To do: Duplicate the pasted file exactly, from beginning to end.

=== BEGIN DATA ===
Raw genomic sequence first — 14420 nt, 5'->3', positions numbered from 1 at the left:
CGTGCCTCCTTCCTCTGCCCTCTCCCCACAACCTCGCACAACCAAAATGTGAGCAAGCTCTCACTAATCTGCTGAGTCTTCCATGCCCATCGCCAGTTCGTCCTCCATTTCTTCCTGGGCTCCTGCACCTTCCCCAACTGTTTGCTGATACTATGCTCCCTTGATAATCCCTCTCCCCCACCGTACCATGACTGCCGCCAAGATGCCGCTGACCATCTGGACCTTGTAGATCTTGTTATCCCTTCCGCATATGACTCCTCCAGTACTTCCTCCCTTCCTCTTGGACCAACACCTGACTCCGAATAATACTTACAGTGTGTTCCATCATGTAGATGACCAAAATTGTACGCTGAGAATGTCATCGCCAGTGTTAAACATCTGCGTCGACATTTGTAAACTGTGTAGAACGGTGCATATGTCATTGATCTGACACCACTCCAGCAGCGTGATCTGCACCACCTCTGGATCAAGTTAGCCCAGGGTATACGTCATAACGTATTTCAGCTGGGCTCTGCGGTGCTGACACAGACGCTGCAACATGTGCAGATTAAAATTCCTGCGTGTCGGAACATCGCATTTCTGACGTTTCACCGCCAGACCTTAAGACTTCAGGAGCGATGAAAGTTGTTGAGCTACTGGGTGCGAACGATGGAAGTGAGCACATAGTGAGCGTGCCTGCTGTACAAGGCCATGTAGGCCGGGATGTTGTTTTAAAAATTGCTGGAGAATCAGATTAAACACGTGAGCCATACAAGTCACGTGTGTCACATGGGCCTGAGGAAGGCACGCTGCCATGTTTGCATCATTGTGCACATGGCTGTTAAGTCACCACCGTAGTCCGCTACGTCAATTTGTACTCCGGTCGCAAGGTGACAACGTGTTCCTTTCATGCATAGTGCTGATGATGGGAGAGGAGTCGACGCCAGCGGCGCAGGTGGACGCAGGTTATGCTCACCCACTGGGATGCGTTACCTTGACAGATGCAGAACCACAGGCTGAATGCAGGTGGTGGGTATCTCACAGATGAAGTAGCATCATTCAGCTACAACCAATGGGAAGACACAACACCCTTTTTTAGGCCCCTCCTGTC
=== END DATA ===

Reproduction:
Raw genomic sequence first — 14420 nt, 5'->3', positions numbered from 1 at the left:
CGTGCCTCCTTCCTCTGCCCTCTCCCCACAACCTCGCACAACCAAAATGTGAGCAAGCTCTCACTAATCTGCTGAGTCTTCCATGCCCATCGCCAGTTCGTCCTCCATTTCTTCCTGGGCTCCTGCACCTTCCCCAACTGTTTGCTGATACTATGCTCCCTTGATAATCCCTCTCCCCCACCGTACCATGACTGCCGCCAAGATGCCGCTGACCATCTGGACCTTGTAGATCTTGTTATCCCTTCCGCATATGACTCCTCCAGTACTTCCTCCCTTCCTCTTGGACCAACACCTGACTCCGAATAATACTTACAGTGTGTTCCATCATGTAGATGACCAAAATTGTACGCTGAGAATGTCATCGCCAGTGTTAAACATCTGCGTCGACATTTGTAAACTGTGTAGAACGGTGCATATGTCATTGATCTGACACCACTCCAGCAGCGTGATCTGCACCACCTCTGGATCAAGTTAGCCCAGGGTATACGTCATAACGTATTTCAGCTGGGCTCTGCGGTGCTGACACAGACGCTGCAACATGTGCAGATTAAAATTCCTGCGTGTCGGAACATCGCATTTCTGACGTTTCACCGCCAGACCTTAAGACTTCAGGAGCGATGAAAGTTGTTGAGCTACTGGGTGCGAACGATGGAAGTGAGCACATAGTGAGCGTGCCTGCTGTACAAGGCCATGTAGGCCGGGATGTTGTTTTAAAAATTGCTGGAGAATCAGATTAAACACGTGAGCCATACAAGTCACGTGTGTCACATGGGCCTGAGGAAGGCACGCTGCCATGTTTGCATCATTGTGCACATGGCTGTTAAGTCACCACCGTAGTCCGCTACGTCAATTTGTACTCCGGTCGCAAGGTGACAACGTGTTCCTTTCATGCATAGTGCTGATGATGGGAGAGGAGTCGACGCCAGCGGCGCAGGTGGACGCAGGTTATGCTCACCCACTGGGATGCGTTACCTTGACAGATGCAGAACCACAGGCTGAATGCAGGTGGTGGGTATCTCACAGATGAAGTAGCATCATTCAGCTACAACCAATGGGAAGACACAACACCCTTTTTTAGGCCCCTCCTGTC